Can we consider Vicky’s plight as more than just a turn for the better, like a success?

Well, the acquired high standards of polite society may squirm a bit in judging her strides. After all, their house premises which are also the bakery’s place of business are still dark, dilapidated, hot and humid, and would be considered dirty by most health standards; though improvements are slowly being introduced. Some walls are now hollow-blocked and the floor having being upgraded from simply being made of dirt.

But one must feel in this case that the greater, more enduring and laudable changes and/or manifestations have been inside the persons involved. Documented solely by a signed hand-written piece of paper, the “loan” with no interest is slowly being retired, commencing from the middle of last year. The installments have reduced the total amount to 80%.

Though far from liquidation, there is earnest optimism that eventually the borrowed funds will be completely retired, giving credence to the experience-proved truism that the needy by and large only need to be given the opportunity; and that outright charity or pure dole-out is typically not the answer.


  1. Most Filipinos only need opportunity, trust and assistance. It so heartwarming to know of what you did to a kababayan. May the Lord increase your tribe.

  2. Wait, are people buying their stocks?! They seem to have a lot in there.

  3. What essentially are shown by the pictures are their products for a day's work. It being a Sunday when the shots were taken, products sit ready for delivery the following day, which is how most of their output get disposed of.

  4. Great entry, Amadeo!

    I love reading stories like this.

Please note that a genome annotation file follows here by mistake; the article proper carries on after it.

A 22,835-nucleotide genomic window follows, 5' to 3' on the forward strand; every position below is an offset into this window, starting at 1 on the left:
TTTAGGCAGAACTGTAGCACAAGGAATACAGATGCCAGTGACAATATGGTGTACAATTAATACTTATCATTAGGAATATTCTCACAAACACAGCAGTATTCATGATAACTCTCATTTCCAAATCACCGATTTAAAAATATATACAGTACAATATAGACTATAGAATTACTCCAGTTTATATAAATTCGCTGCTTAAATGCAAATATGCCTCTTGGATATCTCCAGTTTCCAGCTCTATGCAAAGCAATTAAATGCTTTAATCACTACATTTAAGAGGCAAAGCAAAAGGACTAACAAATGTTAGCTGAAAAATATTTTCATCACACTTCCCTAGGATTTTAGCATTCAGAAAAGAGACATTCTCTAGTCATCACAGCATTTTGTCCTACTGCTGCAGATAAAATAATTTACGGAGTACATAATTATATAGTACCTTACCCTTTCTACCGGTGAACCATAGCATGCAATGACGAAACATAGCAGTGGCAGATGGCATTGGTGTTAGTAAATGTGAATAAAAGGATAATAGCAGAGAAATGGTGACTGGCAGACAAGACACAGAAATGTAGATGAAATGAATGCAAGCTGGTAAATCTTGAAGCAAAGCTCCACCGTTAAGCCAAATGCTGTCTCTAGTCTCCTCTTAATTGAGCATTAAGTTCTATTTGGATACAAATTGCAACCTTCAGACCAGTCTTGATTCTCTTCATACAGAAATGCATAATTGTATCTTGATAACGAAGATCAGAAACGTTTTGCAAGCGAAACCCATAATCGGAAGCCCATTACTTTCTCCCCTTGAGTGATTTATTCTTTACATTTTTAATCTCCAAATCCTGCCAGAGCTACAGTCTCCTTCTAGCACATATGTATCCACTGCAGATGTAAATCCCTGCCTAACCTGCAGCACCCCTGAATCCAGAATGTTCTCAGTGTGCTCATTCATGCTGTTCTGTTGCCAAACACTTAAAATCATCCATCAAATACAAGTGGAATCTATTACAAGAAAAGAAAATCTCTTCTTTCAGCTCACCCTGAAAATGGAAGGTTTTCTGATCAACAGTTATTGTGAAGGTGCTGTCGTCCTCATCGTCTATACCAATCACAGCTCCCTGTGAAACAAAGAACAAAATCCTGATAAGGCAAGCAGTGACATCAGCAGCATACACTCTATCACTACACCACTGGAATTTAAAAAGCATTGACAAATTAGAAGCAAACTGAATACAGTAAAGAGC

It is my intention to one day merge my photography and writing to feature as many of our fellow Pinoys like Vicky so as to provide much needed inspiration for our impoverished locals to tackle their respective hurdles in life.

    God bless, Amadeo!

  5. Eric:

    That clearly would be an enviable project, given the pervasive negativity that we are all exposed to in media and the local blogosphere.

    I write about subjects like this, almost with a purpose to spite, or maybe to run counter against, such uninspiring uses of one's precious time and resources.

  6. Your story is unusual in that the money you "loaned" to these good folk actually turned into a "success," a relative term over here. Over the years, I've "loaned" thousands of dollars to folks, and learned never to expect its return. And rarely, no never, has even a modicum of success resulted from any of these funds. I wish it wasn't so. Observation: "emergencies" come along and cause the disappearance of any profits, so there's nothing left to restock, and even less to "grow" with. (sigh)

  7. Hi, Phil:

    Glad to see you back.

    Your observation unfortunately is very common. Right now, we are in the process of trying to collect a substantial amount from a very close family, who we thought would be honorable and trustworthy. We were wrong, and worse because the family is rather well off by local standards.

  8. Sorry, but I don't have your e-mail! I'm sending this note to all the bloggers in the Tracy community to thank them for letting us link to their blogs, which has been a treat for visitors who go to Had a thought. We could write a little more about you and your blog on the "Blogs from the community" page ( Could you send us something for your two blogs?

    Here's what we got from Jeff Sparkman, who used to write a column for the Tracy Press. His is our latest blog to add to the list.

    Siftin', by Jeff Sparkman, Mountain House
    Sparkman shares observations on pop culture's forgotten and should-be forgotten. Looking for cheap laughs? This is the place. As it says on the blog, Siftin' is "living in the past for a better tomorrow."

    If you send me something like that (the name of the blog and your name and town) along with a 50-word-or-less description of your blog, I'll add it to the page. And you'll probably get more looky-loos. Don't worry. We won't start charging you for this. It's just for fun.

    One more thing: This is your chance to ask us to take the link to your blog off our site, if you want.
    Editor, Tracy Press